Mallorca in Lockdown

Shorty’s pretty chilled about the lockdown

A few weeks ago – when we were watching as China succumbed to COVID-19 – I wouldn’t have imagined that countries in Europe would soon be in the grip of a pandemic. Disbelief set in when parts of Italy – and then the whole country – went into lockdown. I couldn’t bear to think about what it would be like to be confined most of the time to home (even though I do love our home). Well, we’re about to find out.

According to the World Health Organization, Europe is now the epicentre of the pandemic, with Italy the worst affected. Spain is the second worst-affected country in Europe. At the time I’m writing this today (Saturday 14th), 44 people across the Balearic Islands have been infected with Coronavirus. Across the whole of Spain, the figure today is more than 6,000.

On Thursday I wrote most of a blog post about how Coronavirus was affecting Mallorca and the Balearics, and us in our rural home. It was quite a long post, which I hadn’t finished when I had to leave home to attend a press lunch.

At the time I started writing, the Balearic government had just announced measures to help reduce the spread of the Coronavirus. Schools and educational establishments would close for 15 days from Monday (16th) and numerous sporting, social, and cultural events and facilities had been cancelled or postponed. Restaurants, bars, and clubs, with larger capacities, would also have to close.

When I came to finish the post yesterday morning, everything I’d written was about to change. I hit the ‘delete’ button and awaited further developments.

State of Alert for Spain

Yesterday, the Spanish Prime Minister Pedro Sánchez announced that the Cabinet would meet today to implement a ‘state of alert’ for 15 days for the whole country. (I learnt today that there are three categories for emergency situations: state of alert, state of emergency, and state of siege. What I’ve heard about panic buying in supermarkets here makes me think that some people are already in siege mode.)

These national measures come into effect at 8am on Monday, March 16th, to restrict the movement of people. Basically, we must adhere to social distancing, by staying at home.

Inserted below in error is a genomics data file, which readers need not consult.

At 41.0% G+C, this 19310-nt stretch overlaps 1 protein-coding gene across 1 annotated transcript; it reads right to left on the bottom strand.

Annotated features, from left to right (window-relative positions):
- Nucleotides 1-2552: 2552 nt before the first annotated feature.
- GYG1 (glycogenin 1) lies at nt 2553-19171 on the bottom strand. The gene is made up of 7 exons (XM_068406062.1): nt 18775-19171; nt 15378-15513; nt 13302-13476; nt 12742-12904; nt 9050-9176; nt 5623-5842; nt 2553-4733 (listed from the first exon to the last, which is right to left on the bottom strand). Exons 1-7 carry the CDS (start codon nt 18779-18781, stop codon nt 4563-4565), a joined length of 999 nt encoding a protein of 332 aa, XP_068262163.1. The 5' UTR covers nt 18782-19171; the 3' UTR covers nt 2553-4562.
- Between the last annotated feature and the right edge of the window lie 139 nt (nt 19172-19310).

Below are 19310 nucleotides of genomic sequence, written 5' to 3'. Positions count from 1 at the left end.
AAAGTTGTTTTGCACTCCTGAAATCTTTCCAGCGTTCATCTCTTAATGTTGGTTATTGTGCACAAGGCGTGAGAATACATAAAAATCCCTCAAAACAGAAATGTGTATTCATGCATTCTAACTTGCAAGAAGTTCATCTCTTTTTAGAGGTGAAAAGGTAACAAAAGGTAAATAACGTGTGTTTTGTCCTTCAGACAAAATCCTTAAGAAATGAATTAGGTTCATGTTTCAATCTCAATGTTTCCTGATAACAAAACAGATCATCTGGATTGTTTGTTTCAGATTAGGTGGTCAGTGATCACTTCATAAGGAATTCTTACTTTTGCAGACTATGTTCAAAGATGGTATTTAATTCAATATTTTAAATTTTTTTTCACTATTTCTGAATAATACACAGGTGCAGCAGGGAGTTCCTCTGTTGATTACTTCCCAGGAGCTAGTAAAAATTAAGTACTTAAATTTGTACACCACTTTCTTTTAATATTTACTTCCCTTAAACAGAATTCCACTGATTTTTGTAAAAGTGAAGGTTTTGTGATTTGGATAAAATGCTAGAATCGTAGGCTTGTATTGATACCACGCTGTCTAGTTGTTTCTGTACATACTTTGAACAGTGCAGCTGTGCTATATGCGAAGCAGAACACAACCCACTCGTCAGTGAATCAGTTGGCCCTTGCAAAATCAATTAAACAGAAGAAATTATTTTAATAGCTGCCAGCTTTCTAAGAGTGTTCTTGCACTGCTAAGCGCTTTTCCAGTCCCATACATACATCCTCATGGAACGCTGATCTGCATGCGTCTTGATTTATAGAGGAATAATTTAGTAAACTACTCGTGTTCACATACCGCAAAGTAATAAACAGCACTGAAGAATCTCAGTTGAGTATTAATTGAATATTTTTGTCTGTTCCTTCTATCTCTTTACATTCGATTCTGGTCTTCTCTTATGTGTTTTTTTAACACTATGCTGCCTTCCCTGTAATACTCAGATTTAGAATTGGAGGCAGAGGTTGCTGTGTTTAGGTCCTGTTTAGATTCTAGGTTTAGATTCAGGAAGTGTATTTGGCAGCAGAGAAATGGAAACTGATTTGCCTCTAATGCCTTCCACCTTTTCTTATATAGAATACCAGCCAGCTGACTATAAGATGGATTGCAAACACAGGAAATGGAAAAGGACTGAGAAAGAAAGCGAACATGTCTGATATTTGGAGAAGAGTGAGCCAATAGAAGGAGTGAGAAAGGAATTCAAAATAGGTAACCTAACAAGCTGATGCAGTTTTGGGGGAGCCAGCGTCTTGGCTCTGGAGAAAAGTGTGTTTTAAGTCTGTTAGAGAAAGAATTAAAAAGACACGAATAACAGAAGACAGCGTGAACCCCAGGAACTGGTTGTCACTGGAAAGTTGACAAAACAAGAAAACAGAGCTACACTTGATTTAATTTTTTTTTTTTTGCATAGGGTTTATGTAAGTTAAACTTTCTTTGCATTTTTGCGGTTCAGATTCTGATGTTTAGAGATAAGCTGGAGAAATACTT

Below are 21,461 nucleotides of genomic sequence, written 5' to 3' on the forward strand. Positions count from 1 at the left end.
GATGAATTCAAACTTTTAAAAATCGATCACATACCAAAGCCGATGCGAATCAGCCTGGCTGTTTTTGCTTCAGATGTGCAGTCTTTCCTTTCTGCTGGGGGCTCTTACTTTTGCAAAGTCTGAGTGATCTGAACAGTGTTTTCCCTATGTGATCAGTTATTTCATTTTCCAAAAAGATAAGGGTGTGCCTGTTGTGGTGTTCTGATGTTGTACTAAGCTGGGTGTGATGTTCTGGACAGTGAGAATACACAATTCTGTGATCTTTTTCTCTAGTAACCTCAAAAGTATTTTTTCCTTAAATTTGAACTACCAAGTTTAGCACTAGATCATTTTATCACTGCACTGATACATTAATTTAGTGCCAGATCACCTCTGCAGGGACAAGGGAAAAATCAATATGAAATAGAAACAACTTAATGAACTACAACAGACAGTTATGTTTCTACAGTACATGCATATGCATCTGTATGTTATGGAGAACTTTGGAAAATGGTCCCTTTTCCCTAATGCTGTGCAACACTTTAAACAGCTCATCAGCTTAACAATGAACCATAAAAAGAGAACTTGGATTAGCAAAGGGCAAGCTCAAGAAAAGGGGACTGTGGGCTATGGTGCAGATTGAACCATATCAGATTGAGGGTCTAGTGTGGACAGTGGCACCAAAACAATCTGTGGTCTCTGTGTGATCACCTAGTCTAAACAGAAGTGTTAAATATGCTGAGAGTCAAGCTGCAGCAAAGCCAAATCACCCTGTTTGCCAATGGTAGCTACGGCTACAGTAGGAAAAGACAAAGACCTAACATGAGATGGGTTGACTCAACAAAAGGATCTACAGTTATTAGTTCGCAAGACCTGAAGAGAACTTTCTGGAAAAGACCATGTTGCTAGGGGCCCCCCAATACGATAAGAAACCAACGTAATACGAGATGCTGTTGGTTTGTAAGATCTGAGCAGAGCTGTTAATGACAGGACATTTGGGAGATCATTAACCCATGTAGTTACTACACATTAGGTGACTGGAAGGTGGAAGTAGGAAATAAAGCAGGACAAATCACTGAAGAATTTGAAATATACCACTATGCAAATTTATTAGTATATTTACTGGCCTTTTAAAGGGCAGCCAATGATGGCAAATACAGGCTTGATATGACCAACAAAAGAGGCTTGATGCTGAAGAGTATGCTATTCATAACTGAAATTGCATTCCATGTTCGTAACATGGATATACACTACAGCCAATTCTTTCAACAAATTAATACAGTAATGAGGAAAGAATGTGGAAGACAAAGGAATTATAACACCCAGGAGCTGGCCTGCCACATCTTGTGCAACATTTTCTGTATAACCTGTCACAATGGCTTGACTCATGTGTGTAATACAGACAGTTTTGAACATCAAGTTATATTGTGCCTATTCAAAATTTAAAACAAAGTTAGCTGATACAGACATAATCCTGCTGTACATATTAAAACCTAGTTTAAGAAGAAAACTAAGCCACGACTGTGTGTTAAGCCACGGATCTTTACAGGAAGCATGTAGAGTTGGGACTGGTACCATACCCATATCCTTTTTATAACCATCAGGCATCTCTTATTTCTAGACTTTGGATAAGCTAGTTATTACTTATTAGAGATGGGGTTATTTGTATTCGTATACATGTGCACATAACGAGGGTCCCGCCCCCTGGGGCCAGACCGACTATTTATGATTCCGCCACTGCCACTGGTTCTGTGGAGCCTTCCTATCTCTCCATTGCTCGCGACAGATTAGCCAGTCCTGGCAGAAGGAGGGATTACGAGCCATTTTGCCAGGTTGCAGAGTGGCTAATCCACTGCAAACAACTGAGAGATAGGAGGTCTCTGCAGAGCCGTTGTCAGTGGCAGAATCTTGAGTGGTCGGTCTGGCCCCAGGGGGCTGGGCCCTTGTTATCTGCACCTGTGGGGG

The government has listed eight justifications for leaving home, which include: going to buy food, medicines, other basics, and fuel for vehicles; travelling to work and back (although businesses are obliged to allow employees to work from home); attending health centres, or going to a bank for money. Travelling around for pleasure is banned. Eating and drinking out are off the menu: only businesses providing essentials will remain open.

Public transport will continue, albeit with reduced services. The Balearic president would like to sever air connections with the Peninsular, but this has not been agreed so far.

Staying Positive

With all this going on, we are so grateful to be living in a rural area of Mallorca, where we have few neighbours, clean air, and plenty of open land around us. I don’t even want to think about what it would be like to be confined to a small apartment in a town or city. The expression ‘stir crazy’ comes to mind, and I wouldn’t be surprised if both divorce rates and pregnancies soared as a result.

What I am thinking about is how to use this enforced confinement in a productive way – such as pressing on with writing my novel or doing some home-improvement works with The Boss (I won’t share that with him yet).

I try to find something positive in any dire situation and, hey, I just found one: I was due to go to the dentist this week, but now the appointment will be cancelled.

Meanwhile, whatever the COVID-19 situation is wherever you are, take care and stay safe. This, too, shall pass. We hope.

Jan Edwards ©2020

4 thoughts on “Mallorca in Lockdown

  1. Thanks for your update Jan. This virus is moving quickly across the entire planet. We are in Antigua where we have had one confirmed case of the virus, but already, things are shutting down. The entire cruise industry has been blocked from coming to the island with no set time frame for the shut-down to be released. And because this island is so much smaller than Mallorca, but like Mallorca, it relies heavily on tourism, the cruise shut-down will kill the island economy. And this may kill the island. We are leaving in a week, with MLR flying to the EEUU and me coming back to Mallorca. Fingers crossed I will be able to enter.

    • Yes, the situation is accelerating, JBR. I’m sorry to hear about Antigua. We visited during a cruise stop (Royal Clipper) once and thought it was beautiful. It’s going to take a huge toll of tourism on both of our lovely islands. I don’t know whether you will be able to enter, as the Peninsula’s land borders are closing at midnight tonight except to Spanish citizens and residents. Fingers are crossed that you get back before air travel is halted. Dedos cruzados. Were you planning to return for good?

  2. Yes it is a weird feeling to now be in these circumstances. Here in Almeria province we have space like you say….. lucky compared to some. Just hope everyone does their bit so Spanish life can return. So many local businesses will need our support to survive in the coming months. Stay healthy, safe and positive! X

    • Having space around is like having gold at the moment. I couldn’t imagine being cooped up in a small apartment with thin walls, listening to the neighbours getting grumpy with each other. Like you, I hope everyone pulls together and adheres to the rules. You stay healthy, safe, and positive too. x

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